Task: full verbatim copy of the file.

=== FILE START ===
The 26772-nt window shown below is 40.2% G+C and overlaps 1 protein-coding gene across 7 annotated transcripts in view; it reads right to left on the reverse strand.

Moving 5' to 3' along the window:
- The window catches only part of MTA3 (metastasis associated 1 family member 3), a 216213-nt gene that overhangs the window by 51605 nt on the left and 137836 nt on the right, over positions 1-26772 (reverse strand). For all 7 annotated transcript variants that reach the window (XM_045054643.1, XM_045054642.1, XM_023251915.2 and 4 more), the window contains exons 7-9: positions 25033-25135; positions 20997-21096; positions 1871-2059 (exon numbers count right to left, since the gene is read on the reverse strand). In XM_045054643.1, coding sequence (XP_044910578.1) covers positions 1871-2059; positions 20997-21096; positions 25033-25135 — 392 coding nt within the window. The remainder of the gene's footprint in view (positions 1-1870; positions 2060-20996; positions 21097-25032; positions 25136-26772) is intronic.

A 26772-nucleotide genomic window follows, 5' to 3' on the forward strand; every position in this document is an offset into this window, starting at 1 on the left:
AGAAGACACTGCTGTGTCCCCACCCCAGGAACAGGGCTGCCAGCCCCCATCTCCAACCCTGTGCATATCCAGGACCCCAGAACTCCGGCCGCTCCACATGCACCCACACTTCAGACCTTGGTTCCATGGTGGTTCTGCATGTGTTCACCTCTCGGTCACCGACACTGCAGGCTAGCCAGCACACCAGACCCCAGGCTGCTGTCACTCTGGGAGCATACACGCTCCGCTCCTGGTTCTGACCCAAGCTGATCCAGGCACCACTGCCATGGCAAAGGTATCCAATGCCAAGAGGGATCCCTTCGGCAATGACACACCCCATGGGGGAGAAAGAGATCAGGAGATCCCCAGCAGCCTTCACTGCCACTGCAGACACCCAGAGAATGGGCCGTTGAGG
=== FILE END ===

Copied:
The 26772-nt window shown below is 40.2% G+C and overlaps 1 protein-coding gene across 7 annotated transcripts in view; it reads right to left on the reverse strand.

Moving 5' to 3' along the window:
- The window catches only part of MTA3 (metastasis associated 1 family member 3), a 216213-nt gene that overhangs the window by 51605 nt on the left and 137836 nt on the right, over positions 1-26772 (reverse strand). For all 7 annotated transcript variants that reach the window (XM_045054643.1, XM_045054642.1, XM_023251915.2 and 4 more), the window contains exons 7-9: positions 25033-25135; positions 20997-21096; positions 1871-2059 (exon numbers count right to left, since the gene is read on the reverse strand). In XM_045054643.1, coding sequence (XP_044910578.1) covers positions 1871-2059; positions 20997-21096; positions 25033-25135 — 392 coding nt within the window. The remainder of the gene's footprint in view (positions 1-1870; positions 2060-20996; positions 21097-25032; positions 25136-26772) is intronic.

A 26772-nucleotide genomic window follows, 5' to 3' on the forward strand; every position in this document is an offset into this window, starting at 1 on the left:
AGAAGACACTGCTGTGTCCCCACCCCAGGAACAGGGCTGCCAGCCCCCATCTCCAACCCTGTGCATATCCAGGACCCCAGAACTCCGGCCGCTCCACATGCACCCACACTTCAGACCTTGGTTCCATGGTGGTTCTGCATGTGTTCACCTCTCGGTCACCGACACTGCAGGCTAGCCAGCACACCAGACCCCAGGCTGCTGTCACTCTGGGAGCATACACGCTCCGCTCCTGGTTCTGACCCAAGCTGATCCAGGCACCACTGCCATGGCAAAGGTATCCAATGCCAAGAGGGATCCCTTCGGCAATGACACACCCCATGGGGGAGAAAGAGATCAGGAGATCCCCAGCAGCCTTCACTGCCACTGCAGACACCCAGAGAATGGGCCGTTGAGG